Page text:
The payroll survey shows a net gain of 321,000 jobs vs. a Bloomberg consensus expectation of 230,000 jobs. September was revised up from 256,000 to 271,000. October was revised up from 214,000 to 243,000.
The unemployment rate was steady although employment only rose by 4,000 in the household survey. Unemployment actually rose by 115,000. Swings in household survey employment and the labor force have been wild lately.
Once again we are in a situation where the establishment survey and the household survey are at odds. Over time these fluctuations tend to smooth out. The question, as always, is “in which direction”.
BLS Jobs Statistics at a Glance
- Nonfarm Payroll: +321,000 – Establishment Survey
- Employment: +4,000 – Household Survey
- Unemployment: +115,000 – Household Survey
- Involuntary Part-Time Work: -177,000 – Household Survey
- Voluntary Part-Time Work: +235,000 – Household Survey
- Baseline Unemployment Rate: +0.0 at 5.8% – Household Survey
- U-6 unemployment: -0.1 to 11.4% – Household Survey
- Civilian Non-institutional Population: +187,000
- Civilian Labor Force: +119,000 – Household Survey
- Not in Labor Force: +69,000 – Household Survey
- Participation Rate: +0.0 at 62.8 – Household Survey
November 2014 Employment Report
Please consider the Bureau of Labor Statistics (BLS) November 2014 Employment Report.
Total nonfarm payroll employment increased by 321,000 in November, and the unemployment rate was unchanged at 5.8 percent, the U.S. Bureau of Labor Statistics reported today. Job gains were widespread, led by growth in professional and business services, retail trade, health care, and manufacturing.
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Unemployment Rate – Seasonally Adjusted
Nonfarm Employment January 2011 – November 2014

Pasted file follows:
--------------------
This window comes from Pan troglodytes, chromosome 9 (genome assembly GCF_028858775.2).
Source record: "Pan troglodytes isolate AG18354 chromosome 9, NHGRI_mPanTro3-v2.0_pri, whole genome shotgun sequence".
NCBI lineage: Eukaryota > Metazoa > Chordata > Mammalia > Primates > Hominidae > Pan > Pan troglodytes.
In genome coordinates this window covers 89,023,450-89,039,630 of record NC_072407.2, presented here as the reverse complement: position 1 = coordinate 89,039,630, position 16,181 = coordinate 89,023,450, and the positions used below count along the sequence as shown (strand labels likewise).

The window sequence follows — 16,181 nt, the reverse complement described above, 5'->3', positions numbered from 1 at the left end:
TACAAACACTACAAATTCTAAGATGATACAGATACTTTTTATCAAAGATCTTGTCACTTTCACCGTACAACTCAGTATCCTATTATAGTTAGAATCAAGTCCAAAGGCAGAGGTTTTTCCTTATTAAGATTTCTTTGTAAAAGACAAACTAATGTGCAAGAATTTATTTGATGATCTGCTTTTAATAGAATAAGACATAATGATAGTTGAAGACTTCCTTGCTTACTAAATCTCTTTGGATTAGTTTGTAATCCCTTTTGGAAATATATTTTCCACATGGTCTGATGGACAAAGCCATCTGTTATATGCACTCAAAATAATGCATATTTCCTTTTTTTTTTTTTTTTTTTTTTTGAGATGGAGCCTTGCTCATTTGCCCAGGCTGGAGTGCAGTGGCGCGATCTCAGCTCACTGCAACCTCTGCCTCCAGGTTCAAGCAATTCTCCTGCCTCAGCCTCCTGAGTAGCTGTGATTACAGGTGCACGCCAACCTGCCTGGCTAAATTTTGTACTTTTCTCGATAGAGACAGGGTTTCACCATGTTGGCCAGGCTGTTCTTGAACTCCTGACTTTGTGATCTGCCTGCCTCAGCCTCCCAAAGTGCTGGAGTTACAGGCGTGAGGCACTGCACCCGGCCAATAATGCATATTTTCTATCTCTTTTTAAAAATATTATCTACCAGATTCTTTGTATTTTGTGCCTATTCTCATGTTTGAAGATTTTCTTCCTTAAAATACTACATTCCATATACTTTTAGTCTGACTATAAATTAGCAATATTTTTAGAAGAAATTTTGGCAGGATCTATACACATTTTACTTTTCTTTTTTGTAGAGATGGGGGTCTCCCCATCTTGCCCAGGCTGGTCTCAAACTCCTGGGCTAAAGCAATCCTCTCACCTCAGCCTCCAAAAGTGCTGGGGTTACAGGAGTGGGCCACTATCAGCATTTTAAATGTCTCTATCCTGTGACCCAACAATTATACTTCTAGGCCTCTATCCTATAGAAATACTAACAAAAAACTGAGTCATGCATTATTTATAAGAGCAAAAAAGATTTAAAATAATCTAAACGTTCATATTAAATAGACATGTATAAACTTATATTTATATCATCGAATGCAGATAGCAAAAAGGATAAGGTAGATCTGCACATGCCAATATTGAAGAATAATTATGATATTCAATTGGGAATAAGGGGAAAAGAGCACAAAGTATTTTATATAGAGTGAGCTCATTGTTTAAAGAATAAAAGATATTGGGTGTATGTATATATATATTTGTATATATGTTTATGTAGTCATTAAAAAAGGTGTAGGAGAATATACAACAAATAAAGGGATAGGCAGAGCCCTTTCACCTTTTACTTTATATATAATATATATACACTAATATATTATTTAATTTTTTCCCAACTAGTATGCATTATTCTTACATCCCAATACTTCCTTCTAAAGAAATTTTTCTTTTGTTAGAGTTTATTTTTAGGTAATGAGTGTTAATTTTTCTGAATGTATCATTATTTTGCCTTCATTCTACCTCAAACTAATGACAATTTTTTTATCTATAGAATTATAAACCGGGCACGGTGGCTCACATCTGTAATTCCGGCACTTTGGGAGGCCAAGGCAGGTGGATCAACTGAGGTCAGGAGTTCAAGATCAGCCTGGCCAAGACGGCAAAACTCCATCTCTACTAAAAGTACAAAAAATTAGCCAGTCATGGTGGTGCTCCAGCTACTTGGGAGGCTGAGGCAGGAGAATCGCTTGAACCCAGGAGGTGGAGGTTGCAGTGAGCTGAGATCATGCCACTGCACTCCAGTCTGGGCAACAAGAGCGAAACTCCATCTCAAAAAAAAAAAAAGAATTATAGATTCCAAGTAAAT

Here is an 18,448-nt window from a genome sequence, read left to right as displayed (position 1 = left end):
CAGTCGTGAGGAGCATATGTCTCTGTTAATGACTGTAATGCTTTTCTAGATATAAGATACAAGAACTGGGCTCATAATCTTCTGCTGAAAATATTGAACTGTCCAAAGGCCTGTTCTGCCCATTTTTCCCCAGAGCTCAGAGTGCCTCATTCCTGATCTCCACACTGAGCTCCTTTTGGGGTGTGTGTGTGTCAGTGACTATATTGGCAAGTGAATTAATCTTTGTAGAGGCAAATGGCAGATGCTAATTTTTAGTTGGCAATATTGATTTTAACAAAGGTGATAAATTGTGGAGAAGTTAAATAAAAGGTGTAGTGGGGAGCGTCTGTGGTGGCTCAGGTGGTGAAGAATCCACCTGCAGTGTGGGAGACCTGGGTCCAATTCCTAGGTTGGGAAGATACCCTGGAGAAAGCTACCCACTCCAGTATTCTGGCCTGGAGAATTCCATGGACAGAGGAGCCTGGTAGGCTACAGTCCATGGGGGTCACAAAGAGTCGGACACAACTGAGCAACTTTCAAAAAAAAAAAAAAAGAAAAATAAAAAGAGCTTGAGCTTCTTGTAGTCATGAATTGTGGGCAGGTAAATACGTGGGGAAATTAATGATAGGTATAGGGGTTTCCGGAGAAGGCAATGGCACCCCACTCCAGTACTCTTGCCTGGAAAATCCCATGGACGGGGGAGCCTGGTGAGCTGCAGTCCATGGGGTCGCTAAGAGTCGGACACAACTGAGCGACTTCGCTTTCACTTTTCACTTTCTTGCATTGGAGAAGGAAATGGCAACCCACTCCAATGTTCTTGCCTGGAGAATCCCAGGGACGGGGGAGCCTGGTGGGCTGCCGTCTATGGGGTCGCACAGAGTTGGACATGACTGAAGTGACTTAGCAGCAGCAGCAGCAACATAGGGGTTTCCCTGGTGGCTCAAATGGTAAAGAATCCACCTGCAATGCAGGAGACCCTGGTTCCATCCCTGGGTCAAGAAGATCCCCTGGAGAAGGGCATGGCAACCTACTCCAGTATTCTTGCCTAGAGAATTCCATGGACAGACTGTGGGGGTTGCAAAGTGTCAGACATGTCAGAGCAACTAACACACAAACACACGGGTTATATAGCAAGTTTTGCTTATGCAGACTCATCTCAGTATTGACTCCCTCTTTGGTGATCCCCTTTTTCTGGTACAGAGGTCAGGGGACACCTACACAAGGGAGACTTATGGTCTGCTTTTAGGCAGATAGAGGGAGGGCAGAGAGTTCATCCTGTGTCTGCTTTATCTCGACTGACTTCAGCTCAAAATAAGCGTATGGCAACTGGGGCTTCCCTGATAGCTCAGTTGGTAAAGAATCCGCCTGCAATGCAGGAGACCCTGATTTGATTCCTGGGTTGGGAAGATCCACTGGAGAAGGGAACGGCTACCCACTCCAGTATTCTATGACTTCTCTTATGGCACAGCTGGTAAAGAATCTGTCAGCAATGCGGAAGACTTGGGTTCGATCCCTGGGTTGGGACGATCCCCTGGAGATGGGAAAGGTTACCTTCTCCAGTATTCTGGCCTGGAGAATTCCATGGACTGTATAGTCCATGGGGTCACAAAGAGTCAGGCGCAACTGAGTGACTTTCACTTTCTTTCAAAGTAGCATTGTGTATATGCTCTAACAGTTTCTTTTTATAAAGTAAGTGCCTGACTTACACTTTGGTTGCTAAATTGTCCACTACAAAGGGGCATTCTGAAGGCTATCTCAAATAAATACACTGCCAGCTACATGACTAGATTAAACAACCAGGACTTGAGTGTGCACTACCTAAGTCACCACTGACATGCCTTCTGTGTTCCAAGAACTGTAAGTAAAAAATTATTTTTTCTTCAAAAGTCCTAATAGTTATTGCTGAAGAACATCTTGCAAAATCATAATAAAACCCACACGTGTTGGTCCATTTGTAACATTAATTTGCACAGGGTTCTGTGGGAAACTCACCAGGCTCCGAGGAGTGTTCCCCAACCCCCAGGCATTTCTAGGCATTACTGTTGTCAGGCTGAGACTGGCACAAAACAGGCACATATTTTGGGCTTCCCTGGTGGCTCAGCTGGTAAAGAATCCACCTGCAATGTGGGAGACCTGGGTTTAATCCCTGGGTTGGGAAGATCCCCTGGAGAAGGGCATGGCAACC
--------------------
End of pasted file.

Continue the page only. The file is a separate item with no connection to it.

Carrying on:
Nonfarm Employment Change from Previous Month by Job Type
Hours and Wages
Average weekly hours of all private employees rose by 0.1 hours to 34.6 hours. For three consecutive months I said the exact same thing. Twice in a row, a correction now put the previous month at 34.5 hours. Average weekly hours of all private service-providing employees was flat at 33.4 hours.
Average hourly earnings of production and non-supervisory private workers rose $0.04 to $20.74. Average hourly earnings of production and non-supervisory private service-providing employees also rose $0.04 to $20.53.
For discussion of income distribution, please see What’s “Really” Behind Gross Inequalities In Income Distribution?
Birth Death Model
Starting January 2014, I dropped the Birth/Death Model charts from this report. For those who follow the numbers, I retain this caution: Do not subtract the reported Birth-Death number from the reported headline number. That approach is statistically invalid. Should anything interesting arise in the Birth/Death numbers, I will add the charts back.
Table 15 BLS Alternate Measures of Unemployment
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Table A-15 is where one can find a better approximation of what the unemployment rate really is.
Notice I said “better” approximation not to be confused with “good” approximation.
The official unemployment rate is 5.8%. However, if you start counting all the people who want a job but gave up, all the people with part-time jobs that want a full-time job, all the people who dropped off the unemployment rolls because their unemployment benefits ran out, etc., you get a closer picture of what the unemployment rate is. That number is in the last row labeled U-6.
U-6 is much higher at 11.4%. Both numbers would be way higher still, were it not for millions dropping out of the labor force over the past few years.
Mike “Mish” Shedlock